Living Positively

A Dutchess County man raises funds and awareness to fight a disease.


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It was January 23, 2015, when I tested positive for the mutated Huntington’s Disease (HD) gene. HD is a disease that causes the progressive breakdown of nerve cells in the brain, deteriorating a person’s physical and mental abilities. Early symptoms may include uncontrolled movements, clumsiness, and balance problems. Later, the disease can take away a person’s ability to walk, talk, and swallow.

HD is often described as having the symptoms of ALS, Parkinson’s, and Alzheimer’s simultaneously. Today there are about 30,000 symptomatic Americans and more than 200,000 at risk of inheriting the disease. There’s no known cure for HD, but there is hope. As of right now I’m pre-symptomatic, which is the doctors’ way of saying it’s not if, but when I’ll experience these life-changing symptoms.

Each child of a parent with HD has a 50/50 chance of inheriting the faulty gene that causes the fatal disorder. I have four beautiful daughters who are at risk of inheriting this horrible disease. They’ve inspired me to educate others and raise awareness for HD in hopes of finding a cure through social media, fundraising events, and team committees.

In addition to running to raise funds and awareness, last February I participated in an HD-Fitness study in Iowa for people who tested positive for the disease and who were pre-symptomatic to determine the impact, if any, fitness has on prolonging the onset of this disease. Since then, I’ve embraced a healthier lifestyle of balanced nutrition, clean eating, and daily physical activity to contribute to maintaining my maximum functional ability and quality of life.

Since I’ve begun sharing my progress on social media, strangers from across the country have reached out and shared their stories, too, and said how they have been inspired by my positivity and passion in advocating for HD. Recently, I started the #StopDropandPlank4HD challenge, urging others to drop to their forearms in a core-challenging pushup position and share that on social media, as a unique way to raise awareness for HD. I took that mission to the Hudson Valley, hosting a live event with ArchCare at Ferncliff in Rhinebeck, which is home to one of the largest care centers for people with HD and right in our backyard. It has been amazing to see this challenge grow not just nationally, but also around the world.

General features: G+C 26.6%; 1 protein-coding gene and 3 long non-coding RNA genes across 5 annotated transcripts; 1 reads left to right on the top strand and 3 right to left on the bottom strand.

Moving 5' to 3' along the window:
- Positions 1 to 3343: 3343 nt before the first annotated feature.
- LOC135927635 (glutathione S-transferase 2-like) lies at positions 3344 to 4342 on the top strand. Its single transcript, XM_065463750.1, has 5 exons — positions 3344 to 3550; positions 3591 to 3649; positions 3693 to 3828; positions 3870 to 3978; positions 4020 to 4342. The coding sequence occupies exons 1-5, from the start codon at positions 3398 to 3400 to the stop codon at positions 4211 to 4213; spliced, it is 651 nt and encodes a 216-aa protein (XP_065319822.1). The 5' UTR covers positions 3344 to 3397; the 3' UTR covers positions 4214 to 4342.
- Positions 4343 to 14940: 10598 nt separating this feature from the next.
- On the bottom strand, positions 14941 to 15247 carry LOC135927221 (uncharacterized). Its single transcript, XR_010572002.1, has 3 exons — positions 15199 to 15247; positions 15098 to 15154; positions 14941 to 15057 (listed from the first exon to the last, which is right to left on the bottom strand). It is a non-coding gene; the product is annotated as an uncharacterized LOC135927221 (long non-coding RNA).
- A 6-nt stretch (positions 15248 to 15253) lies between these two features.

In April, I spoke at my first event at the Philly Hope HD Walk and Run, and my wife and I recently attended the 33rd Annual HDSA Convention in Los Angeles. Getting involved is important to me; I’m currently serving on the HDSA-ArchCare Team Hope Walk – Hudson Valley committee to prepare for its 3rd Annual walk over the Hudson River in October.

My HD story is about hope. I’m committed to fighting and prolonging the onset of this disease for myself and others. I share my story with the hope that people who have been diagnosed with HD — or any other fatal disease — will not view it as a death sentence. It’s important to make the days count. 

I’m still in control of my body and my mind. One day, HD will take that away from me. But it will never take away my heart or my soul. I have HD, but HD does not have me.


James Del Carpio resides in Dutchess County with his wife and daughters and serves as an advocate for those living with Huntington’s Disease.


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